Here are some of the projects that I'm working on, or have worked on in the past with associated multimedia.
Spatiotemporal Sequence Memory for Prediction using Deep Sparse Coding. For our project, we sought to create a predictive vision model using spatiotemporal sequence memories learned from deep sparse coding. This model is implemented using a biologically inspired architecture: one that utilizes sequence memories, lateral inhibition, and top-down feedback in a generative framework.
The Villanova Immersive Studies CAVE, managed by CEET and housed in the Falvey Memorial Hall of Falvey Library, is a four-sided (aka "C-4") CAVE. Its development was supported in part by NSF MRI/ACI grant #1338052. Like all CAVEs, it provides viewers with an immersive experience viewing and interacting with 3D virtual-reality worlds, 3D big-data displays, and 3D models of real-world locations and objects.Learn more at villanova.edu
Although machines are more pervasive in our everyday lives, we are still forced to interact with them through limited communication channels. Our overarching goal is to support new and complex interactions by teaching the computer to interpret the expressions of the user. Towards this goal, we present Vinereactor, a new labeled database for face analysis and affect recognition. Our dataset is one of the first to explore human expression recognition in response to a stimulus video, enabling a new facet of affect analysis research. Furthermore, our dataset is the largest of its kind, nearly a magnitude larger than its closest related work.Learn more at Vinereactor.org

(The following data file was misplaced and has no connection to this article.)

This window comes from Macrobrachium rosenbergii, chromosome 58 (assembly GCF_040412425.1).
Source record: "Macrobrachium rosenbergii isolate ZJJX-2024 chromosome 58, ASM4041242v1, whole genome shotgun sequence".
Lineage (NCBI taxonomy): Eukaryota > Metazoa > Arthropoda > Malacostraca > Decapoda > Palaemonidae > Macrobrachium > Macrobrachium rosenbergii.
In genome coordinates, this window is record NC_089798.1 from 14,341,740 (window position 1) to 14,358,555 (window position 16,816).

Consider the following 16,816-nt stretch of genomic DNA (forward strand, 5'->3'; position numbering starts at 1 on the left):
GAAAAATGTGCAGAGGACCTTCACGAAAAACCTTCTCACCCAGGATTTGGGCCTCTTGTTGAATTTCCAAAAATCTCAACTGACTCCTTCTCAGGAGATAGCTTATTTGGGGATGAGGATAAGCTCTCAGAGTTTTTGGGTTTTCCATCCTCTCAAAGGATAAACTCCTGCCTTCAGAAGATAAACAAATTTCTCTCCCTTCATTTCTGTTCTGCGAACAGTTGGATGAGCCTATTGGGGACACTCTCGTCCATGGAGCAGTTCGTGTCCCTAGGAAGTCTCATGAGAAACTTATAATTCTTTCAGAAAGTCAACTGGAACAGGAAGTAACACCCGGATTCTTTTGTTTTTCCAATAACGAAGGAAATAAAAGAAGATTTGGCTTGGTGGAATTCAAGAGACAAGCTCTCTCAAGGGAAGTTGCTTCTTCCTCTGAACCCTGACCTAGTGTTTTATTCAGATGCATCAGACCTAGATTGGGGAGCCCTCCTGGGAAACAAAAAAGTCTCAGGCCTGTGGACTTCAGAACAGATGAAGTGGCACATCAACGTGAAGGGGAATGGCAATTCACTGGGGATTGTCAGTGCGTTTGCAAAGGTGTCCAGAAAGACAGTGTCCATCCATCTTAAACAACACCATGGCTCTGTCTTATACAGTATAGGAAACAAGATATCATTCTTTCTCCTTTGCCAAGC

In the field of digital pathology, there is an explosive amount of imaging data being generated. Thus, there is an ever growing need to create assistive or automatic methods to analyze collections of images for screening and classification. Machine learning, specifically deep learning algorithms, developed for digital pathology have the potential to assist in this way. Deep learning architectures have demonstrated great success over existing classification models but require massive amounts of labeled training data that either doesn’t exist or are cost and time prohibitive to obtain. In this project, we present a framework for representing, collecting, validating, and utilizing cytopathology features for improved neural network classification.
wHealth is an interactive storytelling application that can provide insight into a user's willingness to pay for health care, provide insight into how quality information, and compare aggregate rates or perform subgroup analyses, i.e. gender/age/income differences in what factors are most important.
We use gamification techniques such as storytelling, personalization, and immediate feedback to drive user engagement. We are excited to announce that we are the first place winner of the Robert Wood Johnson Foundation Games to Generate Data Challenge and the recipient of $100,000!Learn more at whrgroup.org